The future is precision – and it’s not just for the big boys – The Scottish Farmer – Stewart MacIntyre
It's been an exciting and interesting journey into the world of precision farming for Nick Ridley, Park End Farms, Hexham, Northumberland, during the last year. ...
In autumn 2019, Nick was one of the first farmers in the north to have his farm scanned using the innovative TerraMap and is already seeing the benefits of a variable, more accurate and insightful approach to his crop nutrition.
This is a high definition soil scanning system that unlocks soil data at a level previously unseen. It uses passive, gamma-ray detection technology, providing high-definition mapping of all common nutrient properties, pH, soil texture, organic matter and CEC as well as elevation and plant available water. The results are used to create maps within the Omnia precision system for practical application by farmers.
“It all really began a couple of years ago,” explained Nick. “Traditionally, all our land has been ploughed, as is much of the land around here, but we started to realise that this may not be the best approach any longer, as our soils were not looking as good as they could be, drainage was poor and we had very few, if no worms in the top soil.
On the advice of his Hutchinsons agronomist, Stewart MacIntyre, Nick agreed to have a Healthy Soils assessment done and this confirmed that changes need to happen to improve the soil health on the farm. “We had to find an alternative approach to ploughing so we agreed to trial a Mzuri Strip drill in autumn, 2018.
The results have been impressive. “Despite the obvious savings on fuel and labour, we are seeing better looking crops, supported with healthy wide reaching roots, and plenty of worms in the top soil.”
I used to think that precision and tools, such as TerraMap, were just for the big boys, but having now embraced the technology we have been able to see the benefits on a small arable unit like ours.
Despite the obvious savings on fuel and labour, we are seeing better looking crops, supported with healthy wide reaching roots, and plenty of worms in the top soil.
Accurate view of soils' nutritional status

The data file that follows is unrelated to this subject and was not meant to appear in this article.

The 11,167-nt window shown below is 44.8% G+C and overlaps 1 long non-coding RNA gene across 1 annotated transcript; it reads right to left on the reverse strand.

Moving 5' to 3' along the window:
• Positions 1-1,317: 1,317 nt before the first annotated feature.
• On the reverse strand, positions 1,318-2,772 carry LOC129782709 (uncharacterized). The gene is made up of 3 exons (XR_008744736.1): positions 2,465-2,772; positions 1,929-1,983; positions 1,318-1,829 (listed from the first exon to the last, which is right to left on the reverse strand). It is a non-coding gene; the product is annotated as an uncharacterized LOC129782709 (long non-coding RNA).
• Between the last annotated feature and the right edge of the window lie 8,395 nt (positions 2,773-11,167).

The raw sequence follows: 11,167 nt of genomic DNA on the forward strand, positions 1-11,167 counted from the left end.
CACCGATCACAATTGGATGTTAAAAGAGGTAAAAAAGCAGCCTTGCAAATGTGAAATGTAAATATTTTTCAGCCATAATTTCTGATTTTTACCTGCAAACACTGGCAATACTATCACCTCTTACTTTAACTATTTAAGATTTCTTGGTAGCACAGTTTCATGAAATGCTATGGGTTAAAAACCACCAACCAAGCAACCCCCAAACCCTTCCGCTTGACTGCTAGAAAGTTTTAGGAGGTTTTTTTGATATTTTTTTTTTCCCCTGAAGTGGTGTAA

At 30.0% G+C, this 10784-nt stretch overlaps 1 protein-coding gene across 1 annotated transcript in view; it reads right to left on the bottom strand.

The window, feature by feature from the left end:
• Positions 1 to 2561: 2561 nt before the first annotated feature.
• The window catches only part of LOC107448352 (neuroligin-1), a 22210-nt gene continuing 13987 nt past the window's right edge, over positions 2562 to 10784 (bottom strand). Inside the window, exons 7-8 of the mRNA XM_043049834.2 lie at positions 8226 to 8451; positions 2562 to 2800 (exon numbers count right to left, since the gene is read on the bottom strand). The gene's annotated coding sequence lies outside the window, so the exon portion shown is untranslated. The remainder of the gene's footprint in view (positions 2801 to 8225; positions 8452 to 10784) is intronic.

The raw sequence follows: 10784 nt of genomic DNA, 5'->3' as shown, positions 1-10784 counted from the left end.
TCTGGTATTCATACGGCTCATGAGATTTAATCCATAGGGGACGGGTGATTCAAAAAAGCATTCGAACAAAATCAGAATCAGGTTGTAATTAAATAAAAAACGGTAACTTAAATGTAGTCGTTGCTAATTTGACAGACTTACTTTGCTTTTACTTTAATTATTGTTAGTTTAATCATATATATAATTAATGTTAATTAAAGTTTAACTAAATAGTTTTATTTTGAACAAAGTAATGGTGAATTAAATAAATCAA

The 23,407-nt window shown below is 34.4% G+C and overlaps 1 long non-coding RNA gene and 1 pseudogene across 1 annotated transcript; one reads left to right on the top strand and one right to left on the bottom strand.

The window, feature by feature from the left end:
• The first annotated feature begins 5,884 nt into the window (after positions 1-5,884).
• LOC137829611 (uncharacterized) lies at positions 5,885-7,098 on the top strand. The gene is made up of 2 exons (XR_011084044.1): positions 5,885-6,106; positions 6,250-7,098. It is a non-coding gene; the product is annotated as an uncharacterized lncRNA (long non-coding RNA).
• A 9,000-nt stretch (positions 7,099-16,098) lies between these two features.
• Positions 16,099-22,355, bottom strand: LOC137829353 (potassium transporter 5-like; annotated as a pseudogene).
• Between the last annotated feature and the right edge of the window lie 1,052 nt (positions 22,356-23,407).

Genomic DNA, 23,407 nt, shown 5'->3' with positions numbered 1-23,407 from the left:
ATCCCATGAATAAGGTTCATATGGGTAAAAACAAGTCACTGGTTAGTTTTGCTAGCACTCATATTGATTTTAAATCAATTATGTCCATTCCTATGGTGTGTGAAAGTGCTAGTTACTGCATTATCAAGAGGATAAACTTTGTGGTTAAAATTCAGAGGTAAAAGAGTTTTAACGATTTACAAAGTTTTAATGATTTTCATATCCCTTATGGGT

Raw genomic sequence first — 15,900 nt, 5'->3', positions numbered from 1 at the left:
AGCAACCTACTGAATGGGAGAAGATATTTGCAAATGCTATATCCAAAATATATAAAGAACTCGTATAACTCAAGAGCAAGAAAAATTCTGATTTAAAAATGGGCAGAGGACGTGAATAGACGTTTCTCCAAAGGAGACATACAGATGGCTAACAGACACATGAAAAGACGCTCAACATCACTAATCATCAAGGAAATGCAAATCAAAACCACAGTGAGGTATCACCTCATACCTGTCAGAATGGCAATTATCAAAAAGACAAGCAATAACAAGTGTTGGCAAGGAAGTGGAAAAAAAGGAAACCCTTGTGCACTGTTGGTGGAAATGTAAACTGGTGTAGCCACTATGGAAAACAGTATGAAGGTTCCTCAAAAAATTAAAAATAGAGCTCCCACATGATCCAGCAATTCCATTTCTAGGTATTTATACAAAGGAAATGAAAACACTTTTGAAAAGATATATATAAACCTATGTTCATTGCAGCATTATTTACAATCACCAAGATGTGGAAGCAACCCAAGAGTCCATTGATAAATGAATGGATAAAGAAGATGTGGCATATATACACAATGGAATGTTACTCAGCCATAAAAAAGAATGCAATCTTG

Stewart then suggested having the fields mapped using TerraMap so we could get a really accurate and detailed view of our soils’ nutritional status.
“It was really clear that we had issues with our P and K levels, and pH levels were also highly variable across the farm. We weren’t surprised, as you ‘know your fields’ and we suspected some deficiencies, but the TerraMap results confirmed this and gave us the accurate levels of data we needed.
“Luckily, we had an existing Kuhn fertiliser spreader with a variable rate box, and a variable rate drill, both of which connected up to Omnia really easily through the Connect system – all we had to do was plug in our iPad to the tractor – the variable plans were transferred and we were into variable rate nutrition. It was as easy as that!
“Potassium was variably applied for the first time this autumn –- and the cost savings have been notable,” said Nick. “We used Primary P at drilling in our first experience of using a placement fertiliser and the results were impressive – plants certainly had more tillers and were better rooted. We will look at addressing the phosphorus by applying it straight onto the stubbles this coming autumn,” he added.
“It’s certainly been a really interesting journey. I used to think that precision and tools, such as TerraMap, were just for the big boys, but having now embraced the technology we have been able to see the benefits on a small arable unit like ours.
“No doubt we will learn more and more as we become more familiar with Omnia and start to use it in different ways. We will take this onto the next obvious step this autumn with variable drilling,” pointed out Nick.
Park End Farm facts
Park End Farm has been in the Ridley family for last 200 years.
Biomass wood fuel supply company and leading installers of Froling Wood chip and pellet biomass boiler systems for commercial public sector and private estates.
Supplies 10,000 tonnes of woodchip/year to more than 100 boilers.
Rotation – oats, first and second wheats, plus barley.